The call to prayer


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Africa » Egypt » Lower Egypt » Cairo
October 26th 2010
Published: November 15th 2010
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As far as exotic sounds go, the Islamic call to prayer is up with the best. Like chirping cicadas, or the call of an elephant, it's one of the sounds that makes me feel far from home, and realise I'm not walking down Walton Street anymore. I heard it first in India, got transfixed by it in Zanzibar, but here in Al Azhar Park in Cairo, it's breathe-taking, unbelievable, and unbeatable.

The park is built on a hill to the east of Cairo, and has 360 degree views of the Islamic part of the city, where minarets and mausoleums risie out of the narrow passageways and dominate the skyline (although they're now being enveloped by the ever encroaching satellite dishes). As the sunsets in the distance, bathing the limestone buildings with warm autumn sunshine, the sound of cars fades into the distance, and the city seems to slow down, at least just for a second. And then, as green lights flicker into action on the many minarets across the city, a thousand Imams call the faithful to prayer, their tones echo around the winding streets, and becoming a cacophony of praise to Allah.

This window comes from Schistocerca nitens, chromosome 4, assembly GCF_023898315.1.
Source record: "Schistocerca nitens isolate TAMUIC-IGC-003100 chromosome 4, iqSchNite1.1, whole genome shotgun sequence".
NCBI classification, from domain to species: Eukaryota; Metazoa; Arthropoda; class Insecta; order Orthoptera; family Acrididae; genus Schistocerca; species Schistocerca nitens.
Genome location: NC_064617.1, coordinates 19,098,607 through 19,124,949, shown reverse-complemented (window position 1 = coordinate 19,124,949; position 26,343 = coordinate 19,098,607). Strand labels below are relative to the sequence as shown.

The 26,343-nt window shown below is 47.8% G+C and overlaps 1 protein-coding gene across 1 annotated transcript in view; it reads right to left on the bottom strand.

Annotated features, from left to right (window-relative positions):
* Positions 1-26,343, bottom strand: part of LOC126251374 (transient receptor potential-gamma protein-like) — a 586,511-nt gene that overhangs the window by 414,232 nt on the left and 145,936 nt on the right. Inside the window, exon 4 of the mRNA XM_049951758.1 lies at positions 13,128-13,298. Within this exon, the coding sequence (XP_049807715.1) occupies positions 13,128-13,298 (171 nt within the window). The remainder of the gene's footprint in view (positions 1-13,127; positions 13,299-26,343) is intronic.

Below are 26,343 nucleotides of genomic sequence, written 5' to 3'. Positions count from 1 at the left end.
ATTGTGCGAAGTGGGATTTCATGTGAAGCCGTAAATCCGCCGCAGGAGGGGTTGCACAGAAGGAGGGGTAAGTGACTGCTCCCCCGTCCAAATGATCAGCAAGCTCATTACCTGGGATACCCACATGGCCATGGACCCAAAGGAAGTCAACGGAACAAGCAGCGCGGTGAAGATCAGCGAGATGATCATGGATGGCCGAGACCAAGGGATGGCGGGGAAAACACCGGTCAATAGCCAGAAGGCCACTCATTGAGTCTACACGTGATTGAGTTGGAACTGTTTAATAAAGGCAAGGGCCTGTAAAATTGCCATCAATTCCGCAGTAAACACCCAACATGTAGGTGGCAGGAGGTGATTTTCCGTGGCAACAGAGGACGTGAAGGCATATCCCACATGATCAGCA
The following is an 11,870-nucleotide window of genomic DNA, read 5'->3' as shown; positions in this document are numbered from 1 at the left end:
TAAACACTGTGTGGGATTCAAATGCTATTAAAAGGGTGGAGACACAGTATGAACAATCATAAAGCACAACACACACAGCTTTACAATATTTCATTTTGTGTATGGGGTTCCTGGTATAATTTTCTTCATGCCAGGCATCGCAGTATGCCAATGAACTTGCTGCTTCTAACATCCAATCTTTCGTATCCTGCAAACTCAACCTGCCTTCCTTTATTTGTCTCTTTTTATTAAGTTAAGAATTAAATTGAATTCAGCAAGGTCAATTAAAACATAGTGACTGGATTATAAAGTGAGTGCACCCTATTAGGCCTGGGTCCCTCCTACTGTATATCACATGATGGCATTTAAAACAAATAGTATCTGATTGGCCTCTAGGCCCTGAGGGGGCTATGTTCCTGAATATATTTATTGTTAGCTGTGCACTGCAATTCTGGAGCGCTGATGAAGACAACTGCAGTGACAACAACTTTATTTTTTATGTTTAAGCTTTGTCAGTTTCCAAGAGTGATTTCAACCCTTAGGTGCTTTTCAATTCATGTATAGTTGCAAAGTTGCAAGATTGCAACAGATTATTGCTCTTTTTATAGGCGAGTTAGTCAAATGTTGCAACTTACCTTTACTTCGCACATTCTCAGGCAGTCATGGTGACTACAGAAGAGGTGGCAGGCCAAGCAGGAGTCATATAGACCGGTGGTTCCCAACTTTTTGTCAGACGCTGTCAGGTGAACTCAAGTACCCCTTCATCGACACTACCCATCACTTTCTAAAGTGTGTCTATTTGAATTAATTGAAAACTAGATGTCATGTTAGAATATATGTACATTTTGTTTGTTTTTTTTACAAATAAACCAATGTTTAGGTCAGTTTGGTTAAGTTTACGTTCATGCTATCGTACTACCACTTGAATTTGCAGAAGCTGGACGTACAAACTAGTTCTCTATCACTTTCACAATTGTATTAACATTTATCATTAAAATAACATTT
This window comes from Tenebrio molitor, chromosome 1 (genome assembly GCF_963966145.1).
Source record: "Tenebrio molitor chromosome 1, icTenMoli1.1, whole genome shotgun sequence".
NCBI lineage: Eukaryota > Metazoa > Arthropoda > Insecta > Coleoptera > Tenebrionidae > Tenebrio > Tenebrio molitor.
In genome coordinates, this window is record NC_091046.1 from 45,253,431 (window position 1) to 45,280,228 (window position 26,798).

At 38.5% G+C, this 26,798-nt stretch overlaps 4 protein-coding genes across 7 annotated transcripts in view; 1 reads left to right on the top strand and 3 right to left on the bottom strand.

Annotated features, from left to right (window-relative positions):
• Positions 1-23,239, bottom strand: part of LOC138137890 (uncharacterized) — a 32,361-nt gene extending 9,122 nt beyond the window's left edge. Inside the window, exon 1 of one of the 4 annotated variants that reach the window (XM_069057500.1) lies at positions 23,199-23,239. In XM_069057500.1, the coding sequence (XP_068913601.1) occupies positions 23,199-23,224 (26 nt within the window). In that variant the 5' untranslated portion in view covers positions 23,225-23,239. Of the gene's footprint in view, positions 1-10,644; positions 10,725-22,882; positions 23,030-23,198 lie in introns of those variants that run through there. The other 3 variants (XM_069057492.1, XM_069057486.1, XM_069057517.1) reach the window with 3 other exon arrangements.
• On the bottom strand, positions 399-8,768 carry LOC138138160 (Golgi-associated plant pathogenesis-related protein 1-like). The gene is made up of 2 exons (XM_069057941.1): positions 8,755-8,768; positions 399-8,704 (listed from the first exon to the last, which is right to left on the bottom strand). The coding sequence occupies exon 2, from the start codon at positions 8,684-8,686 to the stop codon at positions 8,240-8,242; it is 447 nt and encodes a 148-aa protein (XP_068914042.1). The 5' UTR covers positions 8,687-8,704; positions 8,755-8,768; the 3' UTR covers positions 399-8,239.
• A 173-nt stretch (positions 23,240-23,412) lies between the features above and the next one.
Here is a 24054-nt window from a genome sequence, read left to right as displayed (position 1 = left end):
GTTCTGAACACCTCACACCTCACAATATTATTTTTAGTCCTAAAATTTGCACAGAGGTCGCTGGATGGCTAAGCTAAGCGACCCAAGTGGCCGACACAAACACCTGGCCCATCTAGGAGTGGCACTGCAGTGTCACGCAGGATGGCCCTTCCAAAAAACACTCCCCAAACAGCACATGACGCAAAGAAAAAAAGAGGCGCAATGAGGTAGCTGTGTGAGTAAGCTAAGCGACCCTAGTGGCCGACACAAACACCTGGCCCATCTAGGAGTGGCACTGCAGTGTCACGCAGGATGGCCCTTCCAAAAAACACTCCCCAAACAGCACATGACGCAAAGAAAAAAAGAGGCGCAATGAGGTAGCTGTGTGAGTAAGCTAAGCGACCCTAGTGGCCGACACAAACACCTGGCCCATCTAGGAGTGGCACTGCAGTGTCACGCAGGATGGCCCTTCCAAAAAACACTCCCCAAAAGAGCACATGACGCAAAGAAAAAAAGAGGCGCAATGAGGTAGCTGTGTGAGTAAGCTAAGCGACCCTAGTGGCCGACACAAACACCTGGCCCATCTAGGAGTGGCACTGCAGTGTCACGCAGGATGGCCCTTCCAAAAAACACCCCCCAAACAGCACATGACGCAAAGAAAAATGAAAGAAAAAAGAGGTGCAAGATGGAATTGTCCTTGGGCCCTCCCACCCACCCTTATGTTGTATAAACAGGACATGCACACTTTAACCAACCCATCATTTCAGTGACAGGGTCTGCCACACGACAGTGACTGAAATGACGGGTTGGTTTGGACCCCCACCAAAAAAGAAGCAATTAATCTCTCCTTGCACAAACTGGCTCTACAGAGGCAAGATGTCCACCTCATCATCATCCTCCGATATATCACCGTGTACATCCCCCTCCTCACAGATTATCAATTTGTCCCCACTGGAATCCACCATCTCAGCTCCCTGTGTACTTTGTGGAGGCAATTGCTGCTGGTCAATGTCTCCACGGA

It only last for a few minutes, but it feels like hours, and the words stay echoing around my head for a long time after the prayers have been finished for the day. It's one of the most fantastic sounds I've been lucky enough to hear. It's impossible not to be taken back by it all. And it's yet another moment when I wouldn't want to be anywhere else.

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